What to eat: Scottish Meat Pies for all!

    Purse: $9 million 

    Winner’s Share: $1.6 million

    Golf FAQs

    How do PGA Golf Majors Pools work?

    In PGA Golf Majors Pools, member select six golfers to compete on a roster over the course of an event. The member with the best combined score from the six golfers wins.

    Can you include all four majors into one pool?

    Yes, but your commissioner can also customize these setting with RunYourPool. Pools can include up to all four majors, repicking golfers each time or adding bonus points for finishing positions

    How do I assemble a roster?

    Golfers are broken up in to six tiers, as members select one golfer per tier to be on their Major roster.

    What happens to golfers who miss the cut?

    Any PGA Player who does not make the cut will be given the highest score of Round 3 and Round 4, respectively.

    What are the four golf majors?

    The Masters is the first major of the season, in April. The PGA Championship and the U.S. Open follow, with the British Open ending as the final major.

    How do PGA One and Dones work?

    Members in a pool select one golfer to win a tournament, but can't pick that golfer again for the rest of the season. The member with the best score at the end of the season wins.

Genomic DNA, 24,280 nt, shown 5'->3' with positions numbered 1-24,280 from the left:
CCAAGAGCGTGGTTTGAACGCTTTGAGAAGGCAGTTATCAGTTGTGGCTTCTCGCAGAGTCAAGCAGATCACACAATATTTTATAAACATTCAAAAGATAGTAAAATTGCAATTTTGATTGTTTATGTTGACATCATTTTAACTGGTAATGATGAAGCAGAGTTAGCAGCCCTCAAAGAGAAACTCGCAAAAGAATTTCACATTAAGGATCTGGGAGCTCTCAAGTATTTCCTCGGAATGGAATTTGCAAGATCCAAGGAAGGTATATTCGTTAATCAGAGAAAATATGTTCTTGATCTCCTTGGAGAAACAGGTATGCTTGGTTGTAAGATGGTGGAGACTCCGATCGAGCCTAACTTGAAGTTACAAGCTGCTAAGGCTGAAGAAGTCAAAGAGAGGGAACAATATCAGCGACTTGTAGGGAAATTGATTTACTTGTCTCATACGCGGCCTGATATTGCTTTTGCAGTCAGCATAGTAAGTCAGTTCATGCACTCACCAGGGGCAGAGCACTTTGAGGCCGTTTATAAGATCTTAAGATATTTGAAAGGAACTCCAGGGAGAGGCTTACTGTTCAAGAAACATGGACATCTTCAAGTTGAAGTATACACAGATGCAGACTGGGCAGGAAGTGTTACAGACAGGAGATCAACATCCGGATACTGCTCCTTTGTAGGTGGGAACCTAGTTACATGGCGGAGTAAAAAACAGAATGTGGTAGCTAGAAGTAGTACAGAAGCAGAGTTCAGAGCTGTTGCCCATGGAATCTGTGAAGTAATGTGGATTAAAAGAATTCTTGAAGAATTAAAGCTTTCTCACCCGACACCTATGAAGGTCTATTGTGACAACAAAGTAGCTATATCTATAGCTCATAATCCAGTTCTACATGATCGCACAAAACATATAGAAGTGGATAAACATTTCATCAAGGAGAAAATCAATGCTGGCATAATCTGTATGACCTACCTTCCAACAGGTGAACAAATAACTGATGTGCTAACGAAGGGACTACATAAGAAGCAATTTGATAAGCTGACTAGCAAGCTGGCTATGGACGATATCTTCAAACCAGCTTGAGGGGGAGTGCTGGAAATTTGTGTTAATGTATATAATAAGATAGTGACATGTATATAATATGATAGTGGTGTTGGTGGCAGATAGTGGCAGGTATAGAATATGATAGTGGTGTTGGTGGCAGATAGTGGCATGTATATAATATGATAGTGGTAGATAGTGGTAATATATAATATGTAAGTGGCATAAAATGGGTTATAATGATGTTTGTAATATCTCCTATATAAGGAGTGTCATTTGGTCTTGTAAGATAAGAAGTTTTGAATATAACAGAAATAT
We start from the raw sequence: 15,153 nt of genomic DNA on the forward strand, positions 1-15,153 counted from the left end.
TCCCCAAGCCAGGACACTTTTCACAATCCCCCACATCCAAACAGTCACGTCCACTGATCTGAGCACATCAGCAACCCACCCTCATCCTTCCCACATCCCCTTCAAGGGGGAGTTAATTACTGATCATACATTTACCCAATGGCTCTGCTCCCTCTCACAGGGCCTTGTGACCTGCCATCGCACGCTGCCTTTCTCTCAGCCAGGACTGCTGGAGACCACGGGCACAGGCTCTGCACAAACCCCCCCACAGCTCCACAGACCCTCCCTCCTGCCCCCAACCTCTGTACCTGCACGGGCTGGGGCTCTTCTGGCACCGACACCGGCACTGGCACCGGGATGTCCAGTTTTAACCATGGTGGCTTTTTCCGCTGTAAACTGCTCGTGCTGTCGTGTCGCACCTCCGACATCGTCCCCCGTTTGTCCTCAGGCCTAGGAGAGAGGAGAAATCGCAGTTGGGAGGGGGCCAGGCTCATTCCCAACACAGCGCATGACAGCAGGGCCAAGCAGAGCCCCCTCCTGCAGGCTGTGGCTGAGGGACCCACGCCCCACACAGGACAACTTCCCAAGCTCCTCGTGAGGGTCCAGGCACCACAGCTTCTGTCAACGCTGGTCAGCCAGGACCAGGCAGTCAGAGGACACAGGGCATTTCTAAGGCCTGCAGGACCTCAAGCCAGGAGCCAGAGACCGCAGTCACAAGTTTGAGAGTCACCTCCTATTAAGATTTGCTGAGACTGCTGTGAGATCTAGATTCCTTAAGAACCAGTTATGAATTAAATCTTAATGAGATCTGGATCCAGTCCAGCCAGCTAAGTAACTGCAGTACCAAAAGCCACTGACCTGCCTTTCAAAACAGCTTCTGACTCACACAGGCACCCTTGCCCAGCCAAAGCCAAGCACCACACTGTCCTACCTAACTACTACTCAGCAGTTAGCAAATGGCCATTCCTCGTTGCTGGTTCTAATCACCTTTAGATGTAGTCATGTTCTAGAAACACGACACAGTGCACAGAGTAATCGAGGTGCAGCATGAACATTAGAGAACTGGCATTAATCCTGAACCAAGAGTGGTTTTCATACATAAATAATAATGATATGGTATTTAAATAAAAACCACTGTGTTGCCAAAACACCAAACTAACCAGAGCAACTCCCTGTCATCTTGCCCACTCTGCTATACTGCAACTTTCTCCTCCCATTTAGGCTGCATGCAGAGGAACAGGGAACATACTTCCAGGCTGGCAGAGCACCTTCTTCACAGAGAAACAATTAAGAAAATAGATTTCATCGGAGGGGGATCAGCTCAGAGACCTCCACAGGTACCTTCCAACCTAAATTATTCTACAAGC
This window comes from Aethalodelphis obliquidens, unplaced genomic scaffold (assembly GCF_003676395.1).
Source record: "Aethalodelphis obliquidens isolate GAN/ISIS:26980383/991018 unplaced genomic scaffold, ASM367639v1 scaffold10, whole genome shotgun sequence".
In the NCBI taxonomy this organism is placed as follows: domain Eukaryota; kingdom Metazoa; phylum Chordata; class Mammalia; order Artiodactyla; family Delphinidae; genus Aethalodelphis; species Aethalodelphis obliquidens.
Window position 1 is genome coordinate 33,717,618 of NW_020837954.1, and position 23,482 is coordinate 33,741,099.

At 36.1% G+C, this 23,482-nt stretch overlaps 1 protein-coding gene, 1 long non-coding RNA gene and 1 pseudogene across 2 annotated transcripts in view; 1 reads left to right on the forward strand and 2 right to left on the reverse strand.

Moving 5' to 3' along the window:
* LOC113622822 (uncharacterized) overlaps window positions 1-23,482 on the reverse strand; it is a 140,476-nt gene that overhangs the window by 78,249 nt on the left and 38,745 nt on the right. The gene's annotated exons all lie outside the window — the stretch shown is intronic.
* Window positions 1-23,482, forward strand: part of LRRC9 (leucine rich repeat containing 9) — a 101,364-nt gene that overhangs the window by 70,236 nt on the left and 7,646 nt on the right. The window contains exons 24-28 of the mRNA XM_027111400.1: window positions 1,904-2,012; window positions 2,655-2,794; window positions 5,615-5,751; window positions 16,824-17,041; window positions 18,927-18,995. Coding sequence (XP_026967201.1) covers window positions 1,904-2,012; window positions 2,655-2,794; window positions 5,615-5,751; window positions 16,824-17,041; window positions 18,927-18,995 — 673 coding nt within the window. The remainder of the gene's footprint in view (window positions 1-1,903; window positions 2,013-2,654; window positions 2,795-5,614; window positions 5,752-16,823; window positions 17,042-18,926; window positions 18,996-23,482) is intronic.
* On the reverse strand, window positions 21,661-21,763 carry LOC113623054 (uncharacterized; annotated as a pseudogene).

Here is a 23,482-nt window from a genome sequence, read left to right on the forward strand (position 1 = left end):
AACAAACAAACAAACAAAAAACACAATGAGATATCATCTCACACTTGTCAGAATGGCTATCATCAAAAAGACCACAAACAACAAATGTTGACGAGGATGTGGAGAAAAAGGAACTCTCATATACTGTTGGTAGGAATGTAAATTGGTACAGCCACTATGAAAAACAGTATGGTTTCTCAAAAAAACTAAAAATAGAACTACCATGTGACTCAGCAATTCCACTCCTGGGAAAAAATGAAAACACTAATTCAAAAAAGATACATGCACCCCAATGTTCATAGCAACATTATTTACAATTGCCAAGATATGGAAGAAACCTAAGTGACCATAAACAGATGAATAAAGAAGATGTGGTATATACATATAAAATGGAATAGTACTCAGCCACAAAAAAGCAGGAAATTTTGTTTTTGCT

What is a PGA One and Done pool?

    A PGA One-and-Done Pool is a contest similar to Survivor Pools, in which members can only select a golfer one time per season for events.

    Which tournaments are played for PGA One and Dones?

    Pool commissioners can set up the season for as many or as few tournaments as desired. Go crazy and do all of them! Or dial it back for the major events. As commissioner of a RunYourPool contest, you decide which events to play in!

    How to run a weekly golf pool?

    In order to run a golf pool, you must first crown yourself as Pool Commissioner. Begin by picking a game type like One and Done or Pick-X Pools. You'll want to establish rules before inviting friends, family, and colleagues to join. As commissioner, you make the rules and also need to enforce them equally and fairly.

    How do golf Pick-X Pools work?

    Members select a certain number of golfers per tournament, set by the pool commissioner. The member earns the total winnings that their selected golfer won for the tournament. Whichever member earns the most winnings over the duration of the season wins.

    What is a golf Pick-X Pool?